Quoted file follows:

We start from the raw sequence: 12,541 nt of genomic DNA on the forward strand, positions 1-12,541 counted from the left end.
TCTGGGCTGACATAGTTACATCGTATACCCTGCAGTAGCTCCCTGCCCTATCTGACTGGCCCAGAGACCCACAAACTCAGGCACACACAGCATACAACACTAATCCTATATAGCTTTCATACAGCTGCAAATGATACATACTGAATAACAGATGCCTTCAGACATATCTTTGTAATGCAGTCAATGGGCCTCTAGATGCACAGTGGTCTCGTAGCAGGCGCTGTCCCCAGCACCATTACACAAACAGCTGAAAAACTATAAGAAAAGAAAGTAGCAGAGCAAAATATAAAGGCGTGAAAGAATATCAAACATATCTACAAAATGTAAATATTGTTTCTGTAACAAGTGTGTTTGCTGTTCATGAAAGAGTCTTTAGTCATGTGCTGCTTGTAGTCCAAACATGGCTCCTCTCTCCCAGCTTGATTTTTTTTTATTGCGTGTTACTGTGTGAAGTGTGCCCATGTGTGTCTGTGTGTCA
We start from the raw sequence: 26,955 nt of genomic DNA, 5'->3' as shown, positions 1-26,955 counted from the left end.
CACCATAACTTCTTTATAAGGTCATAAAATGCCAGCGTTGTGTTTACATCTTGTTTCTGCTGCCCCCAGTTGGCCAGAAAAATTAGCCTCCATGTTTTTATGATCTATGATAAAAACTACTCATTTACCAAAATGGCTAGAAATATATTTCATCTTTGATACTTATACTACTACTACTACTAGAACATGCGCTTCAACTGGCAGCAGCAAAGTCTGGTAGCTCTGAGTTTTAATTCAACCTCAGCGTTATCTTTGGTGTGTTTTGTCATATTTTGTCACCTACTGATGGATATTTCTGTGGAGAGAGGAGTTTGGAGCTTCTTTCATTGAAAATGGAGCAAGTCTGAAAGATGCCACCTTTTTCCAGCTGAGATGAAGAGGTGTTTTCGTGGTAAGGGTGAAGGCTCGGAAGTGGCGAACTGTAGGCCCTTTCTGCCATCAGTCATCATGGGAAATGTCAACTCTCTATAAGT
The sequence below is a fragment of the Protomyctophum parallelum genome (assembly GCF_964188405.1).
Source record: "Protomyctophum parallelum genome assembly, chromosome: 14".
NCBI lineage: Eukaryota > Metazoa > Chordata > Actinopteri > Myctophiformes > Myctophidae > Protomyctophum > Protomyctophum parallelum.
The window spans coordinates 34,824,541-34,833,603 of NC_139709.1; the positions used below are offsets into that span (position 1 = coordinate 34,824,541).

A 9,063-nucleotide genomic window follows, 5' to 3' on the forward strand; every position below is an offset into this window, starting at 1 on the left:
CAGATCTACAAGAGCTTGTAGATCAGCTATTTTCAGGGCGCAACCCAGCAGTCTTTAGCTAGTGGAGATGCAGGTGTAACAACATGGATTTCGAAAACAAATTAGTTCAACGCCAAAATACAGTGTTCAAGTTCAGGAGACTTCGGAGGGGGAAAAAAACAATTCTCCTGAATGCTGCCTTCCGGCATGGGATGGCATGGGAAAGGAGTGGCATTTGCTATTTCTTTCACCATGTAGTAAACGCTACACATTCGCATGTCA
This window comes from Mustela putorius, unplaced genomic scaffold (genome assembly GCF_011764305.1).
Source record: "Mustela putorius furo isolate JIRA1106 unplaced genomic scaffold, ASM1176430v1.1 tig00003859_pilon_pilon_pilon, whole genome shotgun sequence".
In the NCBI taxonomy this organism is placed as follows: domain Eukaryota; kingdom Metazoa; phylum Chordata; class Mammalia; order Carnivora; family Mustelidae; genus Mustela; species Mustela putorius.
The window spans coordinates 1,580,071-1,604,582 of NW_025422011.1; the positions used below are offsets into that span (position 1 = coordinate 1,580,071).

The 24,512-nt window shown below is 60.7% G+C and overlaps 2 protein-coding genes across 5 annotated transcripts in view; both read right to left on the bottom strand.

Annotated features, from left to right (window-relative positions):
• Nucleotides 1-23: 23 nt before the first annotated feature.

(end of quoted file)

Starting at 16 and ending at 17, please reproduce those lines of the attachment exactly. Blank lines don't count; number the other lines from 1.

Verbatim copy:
Annotated features, from left to right (window-relative positions):
• Nucleotides 1-23: 23 nt before the first annotated feature.